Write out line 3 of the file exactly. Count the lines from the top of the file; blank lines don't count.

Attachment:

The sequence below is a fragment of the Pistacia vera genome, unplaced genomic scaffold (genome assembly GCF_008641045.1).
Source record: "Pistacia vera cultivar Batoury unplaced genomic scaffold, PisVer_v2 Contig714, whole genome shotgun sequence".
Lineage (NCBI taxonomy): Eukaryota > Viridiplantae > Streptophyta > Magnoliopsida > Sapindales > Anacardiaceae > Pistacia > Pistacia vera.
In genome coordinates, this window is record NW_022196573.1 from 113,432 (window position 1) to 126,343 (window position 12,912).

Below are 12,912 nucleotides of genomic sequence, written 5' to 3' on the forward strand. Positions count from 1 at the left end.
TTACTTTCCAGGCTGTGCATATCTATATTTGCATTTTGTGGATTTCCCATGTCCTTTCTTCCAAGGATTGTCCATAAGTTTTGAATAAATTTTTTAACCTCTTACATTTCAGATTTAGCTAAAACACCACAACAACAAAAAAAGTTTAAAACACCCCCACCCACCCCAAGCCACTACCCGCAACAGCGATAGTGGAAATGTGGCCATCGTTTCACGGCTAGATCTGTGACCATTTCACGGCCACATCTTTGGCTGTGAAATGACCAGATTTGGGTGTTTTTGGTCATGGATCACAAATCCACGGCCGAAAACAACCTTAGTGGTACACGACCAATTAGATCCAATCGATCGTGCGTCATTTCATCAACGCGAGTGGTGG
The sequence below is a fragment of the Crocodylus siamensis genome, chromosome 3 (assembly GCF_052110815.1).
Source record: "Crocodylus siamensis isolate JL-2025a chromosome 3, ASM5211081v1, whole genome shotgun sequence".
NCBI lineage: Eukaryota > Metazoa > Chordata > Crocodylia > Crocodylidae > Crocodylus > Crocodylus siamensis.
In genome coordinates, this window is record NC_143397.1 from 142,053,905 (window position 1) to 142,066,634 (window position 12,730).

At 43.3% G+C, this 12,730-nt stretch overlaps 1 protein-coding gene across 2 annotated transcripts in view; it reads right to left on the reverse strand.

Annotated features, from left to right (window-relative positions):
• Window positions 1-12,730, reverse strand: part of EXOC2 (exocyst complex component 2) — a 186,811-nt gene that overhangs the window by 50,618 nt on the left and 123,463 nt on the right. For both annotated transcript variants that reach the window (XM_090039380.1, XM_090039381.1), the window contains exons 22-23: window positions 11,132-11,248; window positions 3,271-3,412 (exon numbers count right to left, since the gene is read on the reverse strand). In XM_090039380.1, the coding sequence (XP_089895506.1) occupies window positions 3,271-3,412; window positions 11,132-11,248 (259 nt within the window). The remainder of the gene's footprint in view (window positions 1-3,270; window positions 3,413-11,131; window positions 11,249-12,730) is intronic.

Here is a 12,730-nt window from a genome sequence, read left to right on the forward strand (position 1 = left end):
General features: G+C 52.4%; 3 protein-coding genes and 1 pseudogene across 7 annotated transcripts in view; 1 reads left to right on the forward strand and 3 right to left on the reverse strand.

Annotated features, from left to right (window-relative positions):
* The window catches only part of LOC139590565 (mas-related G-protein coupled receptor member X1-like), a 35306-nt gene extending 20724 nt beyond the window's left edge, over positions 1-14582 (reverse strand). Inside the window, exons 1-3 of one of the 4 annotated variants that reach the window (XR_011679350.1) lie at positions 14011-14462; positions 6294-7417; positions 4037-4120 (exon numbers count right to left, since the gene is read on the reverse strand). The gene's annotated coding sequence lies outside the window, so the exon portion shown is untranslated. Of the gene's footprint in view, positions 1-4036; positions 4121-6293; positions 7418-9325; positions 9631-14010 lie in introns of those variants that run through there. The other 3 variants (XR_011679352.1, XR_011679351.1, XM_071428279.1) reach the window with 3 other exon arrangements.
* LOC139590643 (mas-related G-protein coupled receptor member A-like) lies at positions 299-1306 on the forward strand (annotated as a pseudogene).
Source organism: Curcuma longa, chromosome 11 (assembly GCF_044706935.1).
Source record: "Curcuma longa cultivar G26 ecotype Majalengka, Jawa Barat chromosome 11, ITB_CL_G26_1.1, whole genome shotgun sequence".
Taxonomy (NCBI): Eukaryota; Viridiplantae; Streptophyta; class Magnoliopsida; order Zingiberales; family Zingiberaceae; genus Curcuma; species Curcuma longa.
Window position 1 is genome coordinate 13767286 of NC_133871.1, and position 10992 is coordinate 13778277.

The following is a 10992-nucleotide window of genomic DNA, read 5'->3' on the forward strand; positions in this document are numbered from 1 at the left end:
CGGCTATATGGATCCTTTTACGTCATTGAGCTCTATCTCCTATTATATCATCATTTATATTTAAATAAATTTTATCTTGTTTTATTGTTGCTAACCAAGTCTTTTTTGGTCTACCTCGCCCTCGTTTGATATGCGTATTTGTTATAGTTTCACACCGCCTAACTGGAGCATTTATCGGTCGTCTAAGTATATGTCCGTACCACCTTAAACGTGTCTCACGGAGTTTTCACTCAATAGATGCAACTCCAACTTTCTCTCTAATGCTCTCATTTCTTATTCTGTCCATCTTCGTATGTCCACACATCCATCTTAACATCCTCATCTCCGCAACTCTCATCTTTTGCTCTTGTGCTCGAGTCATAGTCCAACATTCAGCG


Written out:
Lineage (NCBI taxonomy): Eukaryota > Viridiplantae > Streptophyta > Magnoliopsida > Sapindales > Anacardiaceae > Pistacia > Pistacia vera.